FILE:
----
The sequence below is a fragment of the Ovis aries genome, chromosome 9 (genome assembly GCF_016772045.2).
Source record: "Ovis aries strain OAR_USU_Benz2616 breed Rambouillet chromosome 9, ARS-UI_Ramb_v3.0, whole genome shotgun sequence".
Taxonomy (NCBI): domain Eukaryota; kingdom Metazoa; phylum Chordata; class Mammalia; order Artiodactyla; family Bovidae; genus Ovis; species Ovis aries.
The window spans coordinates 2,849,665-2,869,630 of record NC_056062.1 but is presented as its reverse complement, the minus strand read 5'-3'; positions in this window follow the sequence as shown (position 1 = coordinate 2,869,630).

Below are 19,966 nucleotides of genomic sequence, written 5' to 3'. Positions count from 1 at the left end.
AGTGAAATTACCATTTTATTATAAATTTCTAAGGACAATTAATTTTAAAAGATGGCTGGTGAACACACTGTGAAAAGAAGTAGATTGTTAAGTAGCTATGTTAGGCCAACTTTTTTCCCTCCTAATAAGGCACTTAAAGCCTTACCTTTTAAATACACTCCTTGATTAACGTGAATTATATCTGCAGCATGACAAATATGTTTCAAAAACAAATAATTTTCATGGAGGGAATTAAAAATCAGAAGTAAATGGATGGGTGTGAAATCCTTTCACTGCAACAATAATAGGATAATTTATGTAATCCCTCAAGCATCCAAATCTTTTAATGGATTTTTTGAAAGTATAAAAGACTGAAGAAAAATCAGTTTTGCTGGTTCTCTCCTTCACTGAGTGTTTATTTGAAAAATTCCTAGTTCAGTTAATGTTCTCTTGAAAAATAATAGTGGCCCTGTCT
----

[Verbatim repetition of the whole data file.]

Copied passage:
The sequence below is a fragment of the Ovis aries genome, chromosome 9 (genome assembly GCF_016772045.2).
Source record: "Ovis aries strain OAR_USU_Benz2616 breed Rambouillet chromosome 9, ARS-UI_Ramb_v3.0, whole genome shotgun sequence".
Taxonomy (NCBI): domain Eukaryota; kingdom Metazoa; phylum Chordata; class Mammalia; order Artiodactyla; family Bovidae; genus Ovis; species Ovis aries.
The window spans coordinates 2,849,665-2,869,630 of record NC_056062.1 but is presented as its reverse complement, the minus strand read 5'-3'; positions in this window follow the sequence as shown (position 1 = coordinate 2,869,630).

Below are 19,966 nucleotides of genomic sequence, written 5' to 3'. Positions count from 1 at the left end.
AGTGAAATTACCATTTTATTATAAATTTCTAAGGACAATTAATTTTAAAAGATGGCTGGTGAACACACTGTGAAAAGAAGTAGATTGTTAAGTAGCTATGTTAGGCCAACTTTTTTCCCTCCTAATAAGGCACTTAAAGCCTTACCTTTTAAATACACTCCTTGATTAACGTGAATTATATCTGCAGCATGACAAATATGTTTCAAAAACAAATAATTTTCATGGAGGGAATTAAAAATCAGAAGTAAATGGATGGGTGTGAAATCCTTTCACTGCAACAATAATAGGATAATTTATGTAATCCCTCAAGCATCCAAATCTTTTAATGGATTTTTTGAAAGTATAAAAGACTGAAGAAAAATCAGTTTTGCTGGTTCTCTCCTTCACTGAGTGTTTATTTGAAAAATTCCTAGTTCAGTTAATGTTCTCTTGAAAAATAATAGTGGCCCTGTCT